Ruby and some velvet, both lighter and older than the same-year Le Sol, in fact the second to lightest wine. One sniff and the difference between these two benchmark wines is obvious. Le Sol is fresh, vibrant and new-world in style, whereas Homage is mellower, softer, more floral, much more European. Here there are the wallflower florals of great Hermitage, above cassisy berry now browning a little relative to the 2009 Le Sol. Palate is simply great syrah from Hermitage, at a lesser price than many. This is classic syrah in a very complex handling, all kinds of savoury tastes as well as browning cassis, yet long, soft and lovely. Interestingly, nobody rated this their top or second wine, and three had it as their least wine. I wondered if we in the New World are becoming too habituated to squeaky-clean high-tech wines, such as the Australian wine industry favours, wines which sometimes lack vinosity. Cellar 5 12 years. GK 09/16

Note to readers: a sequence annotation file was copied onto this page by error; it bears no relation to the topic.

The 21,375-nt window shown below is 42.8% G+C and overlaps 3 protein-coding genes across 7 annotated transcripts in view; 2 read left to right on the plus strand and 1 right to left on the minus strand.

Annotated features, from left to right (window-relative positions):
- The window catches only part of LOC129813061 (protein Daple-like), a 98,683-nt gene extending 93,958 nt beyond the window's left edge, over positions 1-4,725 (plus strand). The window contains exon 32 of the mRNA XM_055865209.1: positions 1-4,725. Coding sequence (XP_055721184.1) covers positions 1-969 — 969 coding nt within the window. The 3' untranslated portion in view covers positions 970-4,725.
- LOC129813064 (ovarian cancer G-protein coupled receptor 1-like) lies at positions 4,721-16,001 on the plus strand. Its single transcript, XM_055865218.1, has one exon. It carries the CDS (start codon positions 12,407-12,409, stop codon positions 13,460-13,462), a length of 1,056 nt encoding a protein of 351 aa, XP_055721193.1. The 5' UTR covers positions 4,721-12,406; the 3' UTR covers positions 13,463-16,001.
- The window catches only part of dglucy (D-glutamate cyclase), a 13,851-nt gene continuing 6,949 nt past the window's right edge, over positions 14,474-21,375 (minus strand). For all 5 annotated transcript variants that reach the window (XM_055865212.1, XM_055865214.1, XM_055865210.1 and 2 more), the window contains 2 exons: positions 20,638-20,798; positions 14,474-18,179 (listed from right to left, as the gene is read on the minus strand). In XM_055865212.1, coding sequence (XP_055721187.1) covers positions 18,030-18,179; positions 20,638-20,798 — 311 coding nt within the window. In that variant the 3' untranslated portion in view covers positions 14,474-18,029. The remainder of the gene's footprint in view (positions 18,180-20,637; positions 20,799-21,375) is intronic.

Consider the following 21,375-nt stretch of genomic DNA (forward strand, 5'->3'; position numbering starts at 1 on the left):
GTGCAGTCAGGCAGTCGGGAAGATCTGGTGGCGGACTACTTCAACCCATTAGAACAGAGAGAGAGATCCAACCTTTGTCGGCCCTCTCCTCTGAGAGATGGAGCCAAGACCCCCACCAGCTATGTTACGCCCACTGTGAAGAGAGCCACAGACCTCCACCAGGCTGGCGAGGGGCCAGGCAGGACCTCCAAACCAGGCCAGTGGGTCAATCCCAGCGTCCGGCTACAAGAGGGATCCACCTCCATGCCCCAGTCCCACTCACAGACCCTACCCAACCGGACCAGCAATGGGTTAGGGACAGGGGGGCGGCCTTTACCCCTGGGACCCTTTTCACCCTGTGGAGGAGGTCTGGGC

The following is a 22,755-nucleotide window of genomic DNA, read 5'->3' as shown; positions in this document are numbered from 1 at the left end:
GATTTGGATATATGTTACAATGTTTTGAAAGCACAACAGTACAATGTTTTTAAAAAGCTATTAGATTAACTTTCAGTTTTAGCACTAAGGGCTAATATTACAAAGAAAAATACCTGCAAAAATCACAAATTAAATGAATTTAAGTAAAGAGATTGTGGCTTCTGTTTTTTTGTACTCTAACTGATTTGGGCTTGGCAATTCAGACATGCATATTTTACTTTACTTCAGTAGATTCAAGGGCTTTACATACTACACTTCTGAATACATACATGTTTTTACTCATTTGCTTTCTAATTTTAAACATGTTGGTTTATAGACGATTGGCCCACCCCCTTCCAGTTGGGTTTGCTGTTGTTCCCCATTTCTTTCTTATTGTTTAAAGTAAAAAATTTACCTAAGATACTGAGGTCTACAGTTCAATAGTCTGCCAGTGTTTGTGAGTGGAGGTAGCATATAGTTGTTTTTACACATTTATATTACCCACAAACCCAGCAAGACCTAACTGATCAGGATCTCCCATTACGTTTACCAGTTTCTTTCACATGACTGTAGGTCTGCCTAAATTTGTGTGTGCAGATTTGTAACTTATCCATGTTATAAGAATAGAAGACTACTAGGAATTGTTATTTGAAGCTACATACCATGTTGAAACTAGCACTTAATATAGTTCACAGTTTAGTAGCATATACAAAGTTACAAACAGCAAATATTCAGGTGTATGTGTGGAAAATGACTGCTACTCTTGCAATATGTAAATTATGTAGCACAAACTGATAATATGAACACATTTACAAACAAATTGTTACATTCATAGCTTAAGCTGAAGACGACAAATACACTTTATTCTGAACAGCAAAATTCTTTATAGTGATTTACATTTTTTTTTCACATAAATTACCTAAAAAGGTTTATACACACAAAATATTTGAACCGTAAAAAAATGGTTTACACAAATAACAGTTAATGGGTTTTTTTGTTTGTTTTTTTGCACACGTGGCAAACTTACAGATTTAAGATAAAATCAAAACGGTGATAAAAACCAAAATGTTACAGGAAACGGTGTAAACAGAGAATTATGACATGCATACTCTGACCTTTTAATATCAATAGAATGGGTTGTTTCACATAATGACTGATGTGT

Ruby and some velvet, below midway in depth. Bouquet is wonderfully pure and fragrant, a slightly more restrained wallflower / more roses floral component, on cassisy berry browning a little, lifted with trace black pepper. Flavours in mouth follow on perfectly, all a little older and more melded than the 2009, soft, rich, like the 2009 shaped by oak but in no way dominated by it, a highly varietal and winey expression of New Zealand syrah. It is richer, softer and more complex than the 2007 Le Sol, with true Hermitage affinities. Two people rated this their second-favourite wine. Approaching first maturity, this will cellar 3 10 years more, at least. GK 09/16